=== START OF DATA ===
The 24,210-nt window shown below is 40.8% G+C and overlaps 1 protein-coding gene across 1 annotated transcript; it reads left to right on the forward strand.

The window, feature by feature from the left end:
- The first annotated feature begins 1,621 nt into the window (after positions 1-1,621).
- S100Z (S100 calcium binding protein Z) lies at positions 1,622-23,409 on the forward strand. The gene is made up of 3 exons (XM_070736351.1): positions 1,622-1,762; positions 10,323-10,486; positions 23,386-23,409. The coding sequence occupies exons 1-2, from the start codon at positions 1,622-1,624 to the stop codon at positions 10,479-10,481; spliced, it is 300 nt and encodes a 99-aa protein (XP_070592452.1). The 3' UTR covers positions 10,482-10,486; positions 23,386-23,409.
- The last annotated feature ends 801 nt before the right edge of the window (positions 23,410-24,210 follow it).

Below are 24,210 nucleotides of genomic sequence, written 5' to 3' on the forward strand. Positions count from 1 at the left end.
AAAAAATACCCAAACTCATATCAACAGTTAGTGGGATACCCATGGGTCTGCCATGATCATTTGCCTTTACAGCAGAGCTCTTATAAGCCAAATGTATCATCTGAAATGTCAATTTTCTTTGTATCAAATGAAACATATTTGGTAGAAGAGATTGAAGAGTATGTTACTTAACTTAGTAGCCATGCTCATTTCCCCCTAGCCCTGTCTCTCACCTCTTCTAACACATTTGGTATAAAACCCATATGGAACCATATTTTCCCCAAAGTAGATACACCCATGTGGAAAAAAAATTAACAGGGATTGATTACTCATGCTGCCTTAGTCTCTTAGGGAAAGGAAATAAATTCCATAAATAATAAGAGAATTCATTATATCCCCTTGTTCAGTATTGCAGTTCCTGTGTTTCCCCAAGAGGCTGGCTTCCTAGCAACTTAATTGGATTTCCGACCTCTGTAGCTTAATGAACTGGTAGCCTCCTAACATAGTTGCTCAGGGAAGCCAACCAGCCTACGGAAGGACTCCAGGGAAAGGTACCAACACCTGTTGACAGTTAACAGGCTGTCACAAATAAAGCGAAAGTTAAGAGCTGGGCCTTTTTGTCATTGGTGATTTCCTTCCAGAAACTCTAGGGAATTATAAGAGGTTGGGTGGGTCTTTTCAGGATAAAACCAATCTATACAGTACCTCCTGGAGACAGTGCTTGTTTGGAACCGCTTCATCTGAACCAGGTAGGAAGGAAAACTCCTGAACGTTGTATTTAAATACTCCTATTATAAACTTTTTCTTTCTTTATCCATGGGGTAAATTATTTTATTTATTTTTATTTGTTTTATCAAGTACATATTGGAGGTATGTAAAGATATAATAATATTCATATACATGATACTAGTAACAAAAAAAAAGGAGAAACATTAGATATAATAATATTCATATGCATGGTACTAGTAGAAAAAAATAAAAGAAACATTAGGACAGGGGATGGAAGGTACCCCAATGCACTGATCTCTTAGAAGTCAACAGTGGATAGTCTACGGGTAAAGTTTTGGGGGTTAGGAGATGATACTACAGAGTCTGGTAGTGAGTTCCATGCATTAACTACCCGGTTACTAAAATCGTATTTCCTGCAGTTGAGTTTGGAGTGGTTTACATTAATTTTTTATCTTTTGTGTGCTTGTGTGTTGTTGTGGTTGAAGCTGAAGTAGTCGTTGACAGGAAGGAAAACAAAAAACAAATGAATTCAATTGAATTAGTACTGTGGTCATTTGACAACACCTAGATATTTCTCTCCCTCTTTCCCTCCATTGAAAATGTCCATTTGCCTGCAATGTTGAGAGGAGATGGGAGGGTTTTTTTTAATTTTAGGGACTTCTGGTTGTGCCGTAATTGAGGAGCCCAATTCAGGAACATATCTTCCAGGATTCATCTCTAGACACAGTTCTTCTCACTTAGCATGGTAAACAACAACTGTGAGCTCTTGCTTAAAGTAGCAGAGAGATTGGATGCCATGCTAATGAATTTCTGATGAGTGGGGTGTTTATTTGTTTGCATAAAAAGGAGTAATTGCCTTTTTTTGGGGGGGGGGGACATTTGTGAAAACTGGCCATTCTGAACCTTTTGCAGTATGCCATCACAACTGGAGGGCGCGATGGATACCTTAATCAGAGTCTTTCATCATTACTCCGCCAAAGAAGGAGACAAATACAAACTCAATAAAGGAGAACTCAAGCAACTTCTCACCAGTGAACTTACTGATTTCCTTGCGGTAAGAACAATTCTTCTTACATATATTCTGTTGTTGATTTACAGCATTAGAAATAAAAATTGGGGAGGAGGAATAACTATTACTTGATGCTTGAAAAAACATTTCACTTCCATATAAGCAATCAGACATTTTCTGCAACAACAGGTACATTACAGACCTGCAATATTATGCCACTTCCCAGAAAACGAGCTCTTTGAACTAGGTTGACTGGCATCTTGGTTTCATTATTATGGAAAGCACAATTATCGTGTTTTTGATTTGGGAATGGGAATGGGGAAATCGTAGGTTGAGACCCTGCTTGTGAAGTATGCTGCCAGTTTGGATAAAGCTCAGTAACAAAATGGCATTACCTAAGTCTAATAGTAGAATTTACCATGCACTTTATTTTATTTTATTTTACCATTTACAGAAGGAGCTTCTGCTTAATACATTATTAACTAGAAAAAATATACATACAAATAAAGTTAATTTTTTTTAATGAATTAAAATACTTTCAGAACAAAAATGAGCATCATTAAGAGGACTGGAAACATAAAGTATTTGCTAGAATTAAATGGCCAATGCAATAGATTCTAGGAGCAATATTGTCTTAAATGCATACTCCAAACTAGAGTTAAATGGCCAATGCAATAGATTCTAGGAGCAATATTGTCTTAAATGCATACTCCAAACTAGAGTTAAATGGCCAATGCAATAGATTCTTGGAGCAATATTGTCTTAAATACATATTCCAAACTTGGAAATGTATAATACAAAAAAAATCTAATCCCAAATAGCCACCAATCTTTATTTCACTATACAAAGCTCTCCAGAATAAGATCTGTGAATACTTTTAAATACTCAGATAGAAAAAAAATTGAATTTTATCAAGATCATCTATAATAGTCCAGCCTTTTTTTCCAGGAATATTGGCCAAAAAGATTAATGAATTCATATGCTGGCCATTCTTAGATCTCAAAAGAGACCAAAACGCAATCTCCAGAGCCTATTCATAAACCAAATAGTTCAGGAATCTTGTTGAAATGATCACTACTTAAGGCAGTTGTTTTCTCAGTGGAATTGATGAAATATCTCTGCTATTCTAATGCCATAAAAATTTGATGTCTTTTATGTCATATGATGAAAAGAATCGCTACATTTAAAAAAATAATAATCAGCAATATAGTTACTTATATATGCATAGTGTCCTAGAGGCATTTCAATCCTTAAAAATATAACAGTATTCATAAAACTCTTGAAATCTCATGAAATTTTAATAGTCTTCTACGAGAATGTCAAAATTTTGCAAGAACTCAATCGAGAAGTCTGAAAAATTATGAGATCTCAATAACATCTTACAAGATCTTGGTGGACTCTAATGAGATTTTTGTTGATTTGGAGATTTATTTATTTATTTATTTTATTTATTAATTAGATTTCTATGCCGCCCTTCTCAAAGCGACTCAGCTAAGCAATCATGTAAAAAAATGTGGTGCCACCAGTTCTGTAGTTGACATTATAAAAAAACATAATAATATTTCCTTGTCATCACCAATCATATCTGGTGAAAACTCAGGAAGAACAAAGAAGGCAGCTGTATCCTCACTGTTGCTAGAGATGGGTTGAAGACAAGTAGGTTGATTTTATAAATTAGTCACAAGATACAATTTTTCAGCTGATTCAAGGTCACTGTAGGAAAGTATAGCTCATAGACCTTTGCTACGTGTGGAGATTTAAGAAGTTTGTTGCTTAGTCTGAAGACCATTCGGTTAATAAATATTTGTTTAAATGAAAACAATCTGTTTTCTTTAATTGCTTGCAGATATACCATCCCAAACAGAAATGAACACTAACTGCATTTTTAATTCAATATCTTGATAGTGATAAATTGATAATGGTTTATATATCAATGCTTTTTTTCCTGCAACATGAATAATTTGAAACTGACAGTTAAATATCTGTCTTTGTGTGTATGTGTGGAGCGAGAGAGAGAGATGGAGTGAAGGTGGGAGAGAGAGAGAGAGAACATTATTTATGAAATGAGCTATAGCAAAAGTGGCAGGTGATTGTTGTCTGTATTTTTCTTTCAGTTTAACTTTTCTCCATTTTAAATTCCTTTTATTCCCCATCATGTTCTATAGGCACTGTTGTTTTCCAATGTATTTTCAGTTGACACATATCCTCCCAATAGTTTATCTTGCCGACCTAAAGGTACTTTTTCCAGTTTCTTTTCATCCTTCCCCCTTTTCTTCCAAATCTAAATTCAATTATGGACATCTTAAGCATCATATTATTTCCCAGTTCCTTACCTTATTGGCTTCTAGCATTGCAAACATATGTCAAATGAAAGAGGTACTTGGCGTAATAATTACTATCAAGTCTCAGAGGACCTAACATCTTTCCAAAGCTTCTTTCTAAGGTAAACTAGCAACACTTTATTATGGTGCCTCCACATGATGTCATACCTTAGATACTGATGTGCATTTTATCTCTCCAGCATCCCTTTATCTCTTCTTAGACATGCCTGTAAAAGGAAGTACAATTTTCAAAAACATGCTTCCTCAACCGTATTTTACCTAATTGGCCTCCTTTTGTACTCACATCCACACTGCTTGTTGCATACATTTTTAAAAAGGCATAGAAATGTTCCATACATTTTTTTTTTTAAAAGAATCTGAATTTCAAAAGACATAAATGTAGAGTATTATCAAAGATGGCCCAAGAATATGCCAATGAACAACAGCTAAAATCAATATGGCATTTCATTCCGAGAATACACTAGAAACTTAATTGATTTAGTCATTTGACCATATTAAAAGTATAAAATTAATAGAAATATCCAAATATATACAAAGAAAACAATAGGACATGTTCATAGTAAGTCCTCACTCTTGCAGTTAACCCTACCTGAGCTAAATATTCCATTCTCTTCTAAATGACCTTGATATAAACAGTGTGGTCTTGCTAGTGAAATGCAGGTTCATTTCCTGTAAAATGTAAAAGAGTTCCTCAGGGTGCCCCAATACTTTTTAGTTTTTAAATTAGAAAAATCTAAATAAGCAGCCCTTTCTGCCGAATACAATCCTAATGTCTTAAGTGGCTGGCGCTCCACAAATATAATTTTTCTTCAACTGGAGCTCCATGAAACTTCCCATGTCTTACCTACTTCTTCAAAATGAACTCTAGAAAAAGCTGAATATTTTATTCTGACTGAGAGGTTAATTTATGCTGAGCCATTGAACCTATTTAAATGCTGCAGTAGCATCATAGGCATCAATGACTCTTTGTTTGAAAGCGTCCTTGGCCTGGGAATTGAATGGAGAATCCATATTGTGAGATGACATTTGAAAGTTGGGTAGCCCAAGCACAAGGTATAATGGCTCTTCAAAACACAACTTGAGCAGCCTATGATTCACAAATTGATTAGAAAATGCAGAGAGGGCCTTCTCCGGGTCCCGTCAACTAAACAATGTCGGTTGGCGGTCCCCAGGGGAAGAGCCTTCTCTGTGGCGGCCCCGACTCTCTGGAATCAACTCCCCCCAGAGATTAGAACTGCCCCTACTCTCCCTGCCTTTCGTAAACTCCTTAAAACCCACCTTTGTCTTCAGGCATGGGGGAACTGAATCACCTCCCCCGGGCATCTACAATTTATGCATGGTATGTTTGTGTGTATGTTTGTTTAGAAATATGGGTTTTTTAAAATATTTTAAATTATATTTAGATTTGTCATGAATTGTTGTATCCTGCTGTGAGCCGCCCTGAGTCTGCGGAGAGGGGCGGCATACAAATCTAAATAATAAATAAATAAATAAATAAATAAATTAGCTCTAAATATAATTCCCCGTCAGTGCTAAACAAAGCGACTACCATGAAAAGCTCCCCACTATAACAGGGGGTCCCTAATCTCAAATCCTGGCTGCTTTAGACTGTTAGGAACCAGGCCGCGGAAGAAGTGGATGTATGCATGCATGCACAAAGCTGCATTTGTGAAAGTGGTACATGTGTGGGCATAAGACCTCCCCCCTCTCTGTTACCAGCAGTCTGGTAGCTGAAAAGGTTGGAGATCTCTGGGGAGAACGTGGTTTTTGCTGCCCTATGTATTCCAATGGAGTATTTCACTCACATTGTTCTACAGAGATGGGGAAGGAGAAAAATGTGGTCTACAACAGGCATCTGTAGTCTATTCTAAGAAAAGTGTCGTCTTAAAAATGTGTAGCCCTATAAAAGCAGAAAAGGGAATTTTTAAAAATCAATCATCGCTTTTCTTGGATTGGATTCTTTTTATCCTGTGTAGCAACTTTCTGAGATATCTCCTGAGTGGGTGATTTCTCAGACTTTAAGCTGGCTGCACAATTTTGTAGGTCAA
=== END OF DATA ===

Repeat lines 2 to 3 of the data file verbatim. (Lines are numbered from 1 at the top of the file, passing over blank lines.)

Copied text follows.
The window, feature by feature from the left end:
- The first annotated feature begins 1,621 nt into the window (after positions 1-1,621).